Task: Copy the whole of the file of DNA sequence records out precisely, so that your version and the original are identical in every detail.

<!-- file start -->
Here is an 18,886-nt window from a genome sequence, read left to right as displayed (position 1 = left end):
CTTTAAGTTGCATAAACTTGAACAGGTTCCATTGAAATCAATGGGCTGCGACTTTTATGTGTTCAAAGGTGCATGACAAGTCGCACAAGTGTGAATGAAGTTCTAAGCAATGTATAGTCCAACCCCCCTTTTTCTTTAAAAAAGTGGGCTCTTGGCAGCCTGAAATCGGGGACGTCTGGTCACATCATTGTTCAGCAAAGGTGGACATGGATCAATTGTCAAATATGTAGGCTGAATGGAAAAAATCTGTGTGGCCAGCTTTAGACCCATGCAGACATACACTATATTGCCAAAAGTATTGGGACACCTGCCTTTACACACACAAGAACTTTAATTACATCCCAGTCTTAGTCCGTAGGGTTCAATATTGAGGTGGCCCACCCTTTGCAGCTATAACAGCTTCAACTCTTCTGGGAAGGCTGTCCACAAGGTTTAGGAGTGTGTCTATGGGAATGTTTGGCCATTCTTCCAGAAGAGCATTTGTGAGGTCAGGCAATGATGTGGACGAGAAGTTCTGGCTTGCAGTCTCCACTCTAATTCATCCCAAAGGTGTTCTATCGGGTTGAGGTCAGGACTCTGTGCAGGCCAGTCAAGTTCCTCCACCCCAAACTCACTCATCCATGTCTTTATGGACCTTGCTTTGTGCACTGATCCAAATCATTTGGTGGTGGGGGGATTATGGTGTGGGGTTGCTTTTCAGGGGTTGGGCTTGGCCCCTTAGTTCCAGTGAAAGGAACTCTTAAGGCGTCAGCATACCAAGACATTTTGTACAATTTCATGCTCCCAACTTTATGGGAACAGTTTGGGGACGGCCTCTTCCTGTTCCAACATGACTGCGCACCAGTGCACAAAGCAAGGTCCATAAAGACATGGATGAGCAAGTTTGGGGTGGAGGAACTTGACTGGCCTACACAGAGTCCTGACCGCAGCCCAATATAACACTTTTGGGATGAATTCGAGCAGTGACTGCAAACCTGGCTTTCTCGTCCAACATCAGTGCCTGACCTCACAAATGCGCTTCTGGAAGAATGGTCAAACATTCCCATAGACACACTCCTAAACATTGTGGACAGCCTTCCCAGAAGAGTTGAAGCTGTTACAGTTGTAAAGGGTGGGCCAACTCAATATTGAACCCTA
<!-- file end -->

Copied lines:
Here is an 18,886-nt window from a genome sequence, read left to right as displayed (position 1 = left end):
CTTTAAGTTGCATAAACTTGAACAGGTTCCATTGAAATCAATGGGCTGCGACTTTTATGTGTTCAAAGGTGCATGACAAGTCGCACAAGTGTGAATGAAGTTCTAAGCAATGTATAGTCCAACCCCCCTTTTTCTTTAAAAAAGTGGGCTCTTGGCAGCCTGAAATCGGGGACGTCTGGTCACATCATTGTTCAGCAAAGGTGGACATGGATCAATTGTCAAATATGTAGGCTGAATGGAAAAAATCTGTGTGGCCAGCTTTAGACCCATGCAGACATACACTATATTGCCAAAAGTATTGGGACACCTGCCTTTACACACACAAGAACTTTAATTACATCCCAGTCTTAGTCCGTAGGGTTCAATATTGAGGTGGCCCACCCTTTGCAGCTATAACAGCTTCAACTCTTCTGGGAAGGCTGTCCACAAGGTTTAGGAGTGTGTCTATGGGAATGTTTGGCCATTCTTCCAGAAGAGCATTTGTGAGGTCAGGCAATGATGTGGACGAGAAGTTCTGGCTTGCAGTCTCCACTCTAATTCATCCCAAAGGTGTTCTATCGGGTTGAGGTCAGGACTCTGTGCAGGCCAGTCAAGTTCCTCCACCCCAAACTCACTCATCCATGTCTTTATGGACCTTGCTTTGTGCACTGATCCAAATCATTTGGTGGTGGGGGGATTATGGTGTGGGGTTGCTTTTCAGGGGTTGGGCTTGGCCCCTTAGTTCCAGTGAAAGGAACTCTTAAGGCGTCAGCATACCAAGACATTTTGTACAATTTCATGCTCCCAACTTTATGGGAACAGTTTGGGGACGGCCTCTTCCTGTTCCAACATGACTGCGCACCAGTGCACAAAGCAAGGTCCATAAAGACATGGATGAGCAAGTTTGGGGTGGAGGAACTTGACTGGCCTACACAGAGTCCTGACCGCAGCCCAATATAACACTTTTGGGATGAATTCGAGCAGTGACTGCAAACCTGGCTTTCTCGTCCAACATCAGTGCCTGACCTCACAAATGCGCTTCTGGAAGAATGGTCAAACATTCCCATAGACACACTCCTAAACATTGTGGACAGCCTTCCCAGAAGAGTTGAAGCTGTTACAGTTGTAAAGGGTGGGCCAACTCAATATTGAACCCTA